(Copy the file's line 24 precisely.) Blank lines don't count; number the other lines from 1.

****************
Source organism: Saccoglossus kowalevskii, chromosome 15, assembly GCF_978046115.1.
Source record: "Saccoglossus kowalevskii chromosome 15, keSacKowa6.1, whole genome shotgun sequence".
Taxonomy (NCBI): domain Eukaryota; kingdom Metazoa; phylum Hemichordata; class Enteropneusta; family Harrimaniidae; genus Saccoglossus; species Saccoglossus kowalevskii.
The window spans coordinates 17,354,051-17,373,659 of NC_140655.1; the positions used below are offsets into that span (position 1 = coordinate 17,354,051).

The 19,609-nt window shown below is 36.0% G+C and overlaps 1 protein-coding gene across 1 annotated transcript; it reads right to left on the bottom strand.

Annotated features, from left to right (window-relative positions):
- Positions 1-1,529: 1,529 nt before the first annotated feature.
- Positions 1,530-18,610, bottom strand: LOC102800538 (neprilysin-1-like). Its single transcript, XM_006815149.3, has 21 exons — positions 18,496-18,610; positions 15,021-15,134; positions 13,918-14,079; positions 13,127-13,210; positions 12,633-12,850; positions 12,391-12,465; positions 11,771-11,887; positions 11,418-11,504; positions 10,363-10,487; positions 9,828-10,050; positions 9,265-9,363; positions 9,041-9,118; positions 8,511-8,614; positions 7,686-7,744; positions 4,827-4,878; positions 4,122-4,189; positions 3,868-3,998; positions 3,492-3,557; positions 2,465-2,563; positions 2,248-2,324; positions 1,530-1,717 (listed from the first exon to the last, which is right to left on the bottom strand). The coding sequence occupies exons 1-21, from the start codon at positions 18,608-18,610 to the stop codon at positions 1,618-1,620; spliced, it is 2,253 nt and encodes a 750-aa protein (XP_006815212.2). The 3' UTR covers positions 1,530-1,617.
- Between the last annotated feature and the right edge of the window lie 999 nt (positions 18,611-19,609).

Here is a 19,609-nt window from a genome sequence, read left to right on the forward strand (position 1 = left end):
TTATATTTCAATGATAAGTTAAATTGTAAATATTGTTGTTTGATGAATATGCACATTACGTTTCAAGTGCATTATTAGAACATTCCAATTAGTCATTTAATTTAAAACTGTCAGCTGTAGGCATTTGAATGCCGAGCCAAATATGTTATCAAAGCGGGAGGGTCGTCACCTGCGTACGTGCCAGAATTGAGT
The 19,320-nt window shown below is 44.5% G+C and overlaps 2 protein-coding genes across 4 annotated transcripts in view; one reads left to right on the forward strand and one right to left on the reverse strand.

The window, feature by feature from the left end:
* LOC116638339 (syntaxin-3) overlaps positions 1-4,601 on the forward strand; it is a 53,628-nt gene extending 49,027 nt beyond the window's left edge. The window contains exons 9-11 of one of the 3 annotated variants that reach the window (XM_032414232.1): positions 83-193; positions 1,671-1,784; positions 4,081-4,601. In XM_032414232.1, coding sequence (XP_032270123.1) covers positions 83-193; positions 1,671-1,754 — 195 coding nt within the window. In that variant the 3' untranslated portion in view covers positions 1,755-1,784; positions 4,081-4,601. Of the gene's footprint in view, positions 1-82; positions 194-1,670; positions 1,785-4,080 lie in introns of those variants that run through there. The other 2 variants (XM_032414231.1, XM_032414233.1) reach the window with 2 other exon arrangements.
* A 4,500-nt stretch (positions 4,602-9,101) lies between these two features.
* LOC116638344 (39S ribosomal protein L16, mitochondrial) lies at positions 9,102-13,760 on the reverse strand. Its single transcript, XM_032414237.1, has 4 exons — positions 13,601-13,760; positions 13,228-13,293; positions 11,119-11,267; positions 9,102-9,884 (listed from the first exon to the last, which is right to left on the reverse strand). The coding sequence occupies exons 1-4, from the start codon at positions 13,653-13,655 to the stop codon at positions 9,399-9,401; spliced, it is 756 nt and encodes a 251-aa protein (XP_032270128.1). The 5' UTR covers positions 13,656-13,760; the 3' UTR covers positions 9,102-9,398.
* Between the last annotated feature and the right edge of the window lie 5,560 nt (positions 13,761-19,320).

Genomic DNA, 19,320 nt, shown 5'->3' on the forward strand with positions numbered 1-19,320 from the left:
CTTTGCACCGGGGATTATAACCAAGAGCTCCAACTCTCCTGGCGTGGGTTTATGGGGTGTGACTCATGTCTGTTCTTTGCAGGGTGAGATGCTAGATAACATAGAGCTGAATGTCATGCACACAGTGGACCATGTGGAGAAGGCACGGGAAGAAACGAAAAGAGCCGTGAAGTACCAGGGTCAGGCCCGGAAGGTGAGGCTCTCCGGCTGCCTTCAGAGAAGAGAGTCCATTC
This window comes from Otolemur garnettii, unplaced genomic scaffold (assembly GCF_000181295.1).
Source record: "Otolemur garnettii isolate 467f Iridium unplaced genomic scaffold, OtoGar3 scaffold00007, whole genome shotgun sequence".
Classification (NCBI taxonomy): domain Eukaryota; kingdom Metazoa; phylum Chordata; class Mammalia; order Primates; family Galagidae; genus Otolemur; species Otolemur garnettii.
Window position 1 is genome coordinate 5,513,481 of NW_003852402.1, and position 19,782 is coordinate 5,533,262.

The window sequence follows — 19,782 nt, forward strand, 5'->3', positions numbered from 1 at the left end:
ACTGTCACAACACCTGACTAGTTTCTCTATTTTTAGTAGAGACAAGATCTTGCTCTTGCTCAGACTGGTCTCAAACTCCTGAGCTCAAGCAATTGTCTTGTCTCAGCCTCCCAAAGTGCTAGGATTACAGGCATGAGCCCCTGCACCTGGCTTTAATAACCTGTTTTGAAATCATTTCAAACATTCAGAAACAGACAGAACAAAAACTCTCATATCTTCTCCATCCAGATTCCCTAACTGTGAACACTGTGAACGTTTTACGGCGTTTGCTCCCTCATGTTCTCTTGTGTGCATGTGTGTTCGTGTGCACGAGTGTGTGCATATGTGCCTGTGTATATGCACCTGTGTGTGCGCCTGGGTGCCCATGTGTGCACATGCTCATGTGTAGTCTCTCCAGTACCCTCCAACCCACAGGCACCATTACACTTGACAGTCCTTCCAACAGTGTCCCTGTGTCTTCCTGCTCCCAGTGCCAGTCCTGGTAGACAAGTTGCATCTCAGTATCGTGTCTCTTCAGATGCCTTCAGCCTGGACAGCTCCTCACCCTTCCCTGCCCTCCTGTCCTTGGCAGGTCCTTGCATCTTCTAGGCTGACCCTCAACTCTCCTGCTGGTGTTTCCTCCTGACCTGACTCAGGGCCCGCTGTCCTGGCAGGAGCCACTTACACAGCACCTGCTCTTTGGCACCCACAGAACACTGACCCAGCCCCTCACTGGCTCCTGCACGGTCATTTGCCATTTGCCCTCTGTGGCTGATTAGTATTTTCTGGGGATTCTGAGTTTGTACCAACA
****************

The window sequence follows — 19,782 nt, forward strand, 5'->3', positions numbered from 1 at the left end: